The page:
Iran steps up engagement on UN rights concerns

2015-10-26 22:01


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New York - In a shift, Iran is opening up to talks on its draconian use of the death penalty and other critical human rights issues, a UN rights expert said on Monday.

But beyond a willingness to discuss UN grievances, Iran had yet to take concrete steps to improve its rights record, Ahmed Shaheed told reporters.

Shaheed is due to present his annual report to the UN General Assembly this week, the first compiled since the historic nuclear deal with world powers that has opened up a new era of relations with Tehran.

The deal provides for the lifting of sanctions and brings to an end decades of isolation for Iran over its controversial nuclear programme.

"The nuclear agreement reached this summer does present opportunities for advancing human rights," said Shaheed, a lawyer from the Maldives who has been the UN's special rapporteur on Iran since 2011.

The rights expert said he was "marginally more optimistic" in this year's report, compared to 2014.

"The real reason for that is that I am witnessing a greater desire on behalf of Iran to engage with me and the UN," he said.

In a first, Shaheed last month sat down with members of Iran's judiciary and security forces to discuss the crackdown on drugs that has in part fueled the high number of executions.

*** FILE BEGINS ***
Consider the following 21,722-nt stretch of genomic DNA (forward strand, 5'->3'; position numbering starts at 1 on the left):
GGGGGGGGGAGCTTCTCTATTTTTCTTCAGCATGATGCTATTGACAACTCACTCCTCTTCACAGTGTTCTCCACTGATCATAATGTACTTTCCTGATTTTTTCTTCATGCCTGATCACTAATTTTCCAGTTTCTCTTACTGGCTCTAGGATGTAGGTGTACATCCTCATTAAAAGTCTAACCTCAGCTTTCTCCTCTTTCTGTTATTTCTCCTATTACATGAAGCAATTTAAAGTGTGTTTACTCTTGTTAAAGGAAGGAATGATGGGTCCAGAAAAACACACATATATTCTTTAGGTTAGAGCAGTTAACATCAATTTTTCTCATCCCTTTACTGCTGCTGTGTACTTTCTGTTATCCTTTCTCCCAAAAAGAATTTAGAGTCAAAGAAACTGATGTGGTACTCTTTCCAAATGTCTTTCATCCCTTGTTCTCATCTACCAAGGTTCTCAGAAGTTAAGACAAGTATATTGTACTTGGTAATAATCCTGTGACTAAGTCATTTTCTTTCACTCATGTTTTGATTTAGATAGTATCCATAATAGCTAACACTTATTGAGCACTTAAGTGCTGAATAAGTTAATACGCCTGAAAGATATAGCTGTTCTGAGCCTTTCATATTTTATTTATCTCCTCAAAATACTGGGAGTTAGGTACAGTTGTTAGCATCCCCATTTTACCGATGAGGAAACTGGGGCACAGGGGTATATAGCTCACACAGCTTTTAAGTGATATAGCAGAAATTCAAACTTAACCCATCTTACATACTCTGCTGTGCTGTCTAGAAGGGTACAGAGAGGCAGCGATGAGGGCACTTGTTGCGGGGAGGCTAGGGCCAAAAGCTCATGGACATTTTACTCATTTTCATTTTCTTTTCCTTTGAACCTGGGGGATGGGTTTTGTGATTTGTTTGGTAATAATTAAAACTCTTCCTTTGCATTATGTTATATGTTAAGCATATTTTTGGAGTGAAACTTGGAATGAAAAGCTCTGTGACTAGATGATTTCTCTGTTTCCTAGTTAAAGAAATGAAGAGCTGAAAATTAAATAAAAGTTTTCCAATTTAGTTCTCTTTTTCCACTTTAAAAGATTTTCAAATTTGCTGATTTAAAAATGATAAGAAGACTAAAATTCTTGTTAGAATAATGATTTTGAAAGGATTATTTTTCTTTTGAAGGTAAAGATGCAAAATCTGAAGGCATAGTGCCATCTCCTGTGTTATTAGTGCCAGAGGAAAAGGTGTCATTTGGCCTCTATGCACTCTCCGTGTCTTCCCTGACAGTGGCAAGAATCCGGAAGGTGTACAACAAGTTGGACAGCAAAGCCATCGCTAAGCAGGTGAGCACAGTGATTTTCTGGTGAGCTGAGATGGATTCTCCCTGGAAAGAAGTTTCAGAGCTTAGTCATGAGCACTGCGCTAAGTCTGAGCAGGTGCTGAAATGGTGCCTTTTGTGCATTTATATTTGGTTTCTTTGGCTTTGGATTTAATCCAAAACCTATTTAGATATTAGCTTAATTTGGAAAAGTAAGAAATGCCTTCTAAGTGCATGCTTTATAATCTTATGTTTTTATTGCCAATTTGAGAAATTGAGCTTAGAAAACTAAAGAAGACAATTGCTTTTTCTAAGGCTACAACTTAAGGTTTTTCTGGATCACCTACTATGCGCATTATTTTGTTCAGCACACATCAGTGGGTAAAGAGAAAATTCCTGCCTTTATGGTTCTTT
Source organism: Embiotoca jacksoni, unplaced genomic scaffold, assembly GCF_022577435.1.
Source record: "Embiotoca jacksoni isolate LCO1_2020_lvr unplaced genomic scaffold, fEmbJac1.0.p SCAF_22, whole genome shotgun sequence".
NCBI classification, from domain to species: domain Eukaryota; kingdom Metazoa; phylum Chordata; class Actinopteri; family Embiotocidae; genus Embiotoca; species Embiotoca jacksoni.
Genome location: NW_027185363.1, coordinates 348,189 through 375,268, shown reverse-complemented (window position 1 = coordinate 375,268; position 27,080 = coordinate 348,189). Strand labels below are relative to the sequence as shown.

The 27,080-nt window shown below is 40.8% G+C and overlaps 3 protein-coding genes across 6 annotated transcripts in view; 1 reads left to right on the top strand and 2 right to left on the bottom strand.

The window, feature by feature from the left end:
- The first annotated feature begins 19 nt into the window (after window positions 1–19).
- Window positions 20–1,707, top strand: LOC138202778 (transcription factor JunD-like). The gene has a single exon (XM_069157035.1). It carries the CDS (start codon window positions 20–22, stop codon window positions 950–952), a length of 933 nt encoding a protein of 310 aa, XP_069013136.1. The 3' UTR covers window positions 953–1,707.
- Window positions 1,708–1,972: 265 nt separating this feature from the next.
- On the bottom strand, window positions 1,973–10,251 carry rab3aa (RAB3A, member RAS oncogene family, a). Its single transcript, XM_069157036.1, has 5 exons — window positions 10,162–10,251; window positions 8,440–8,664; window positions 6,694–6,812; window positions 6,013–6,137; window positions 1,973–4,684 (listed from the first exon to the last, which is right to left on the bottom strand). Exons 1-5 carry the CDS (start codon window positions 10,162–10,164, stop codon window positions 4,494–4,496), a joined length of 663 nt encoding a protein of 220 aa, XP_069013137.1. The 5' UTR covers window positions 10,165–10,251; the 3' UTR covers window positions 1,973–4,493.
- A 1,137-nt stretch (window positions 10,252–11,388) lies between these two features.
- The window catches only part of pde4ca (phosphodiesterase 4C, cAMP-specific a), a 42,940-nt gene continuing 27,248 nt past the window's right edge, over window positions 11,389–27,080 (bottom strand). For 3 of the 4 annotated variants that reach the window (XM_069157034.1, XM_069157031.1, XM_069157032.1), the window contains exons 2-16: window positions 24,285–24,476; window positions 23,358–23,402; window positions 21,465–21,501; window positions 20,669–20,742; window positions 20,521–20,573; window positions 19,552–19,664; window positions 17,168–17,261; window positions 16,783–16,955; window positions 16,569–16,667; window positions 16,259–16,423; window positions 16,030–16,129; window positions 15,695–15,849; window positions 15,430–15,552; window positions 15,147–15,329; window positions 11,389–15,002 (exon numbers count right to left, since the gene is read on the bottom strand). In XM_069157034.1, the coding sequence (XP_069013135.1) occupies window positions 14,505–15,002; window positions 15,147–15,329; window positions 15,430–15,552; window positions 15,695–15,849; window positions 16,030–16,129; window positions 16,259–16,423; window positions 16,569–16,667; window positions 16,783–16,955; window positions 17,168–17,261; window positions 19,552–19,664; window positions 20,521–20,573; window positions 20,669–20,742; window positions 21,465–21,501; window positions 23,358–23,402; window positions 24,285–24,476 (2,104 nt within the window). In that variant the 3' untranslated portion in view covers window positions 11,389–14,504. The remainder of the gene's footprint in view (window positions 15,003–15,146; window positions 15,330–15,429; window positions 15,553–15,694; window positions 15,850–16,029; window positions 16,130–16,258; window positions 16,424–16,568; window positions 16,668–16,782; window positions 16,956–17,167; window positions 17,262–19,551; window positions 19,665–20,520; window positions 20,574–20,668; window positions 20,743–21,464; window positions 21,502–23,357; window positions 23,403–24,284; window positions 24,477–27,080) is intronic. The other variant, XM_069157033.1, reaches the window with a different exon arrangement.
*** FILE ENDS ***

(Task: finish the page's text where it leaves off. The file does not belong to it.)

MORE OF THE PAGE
More than 800 people have been executed so far this year, and Iran is on track to reach 1,000 by the end of the year, its highest total in years.

'Country visit still not on the cards'

There is no indication, however, that Iran would be willing to change course and invite Shaheed to visit. No such invitation has been extended since his appointment four years ago.

"They are cooperating with me in a more meaningful way than before," said the rights expert. "But a country visit is still not on the cards."

Other than meetings with a broader range of Iranian officials, Tehran is responding to requests for more information from the special rapporteur about specific cases.

Shaheed's voluminous report on the rights situation this year is for the first time matched by an equally voluminous response by Iran, a sign that Tehran takes the UN assessment seriously.

Other than concerns on executions, the report criticises the jailing of journalists and plans for new legislation that will set back women's rights, by requiring, for instance, that they get approval from their husbands to work.

Shaheed said the economic boost from the lifting of sanctions under the nuclear deal "holds promise for improvement in the future" by providing more opportunity to Iranians.

"But this will require continued pressure on the country to do better," he said.

Read more on:    un  |  iran  |  nuclear deal

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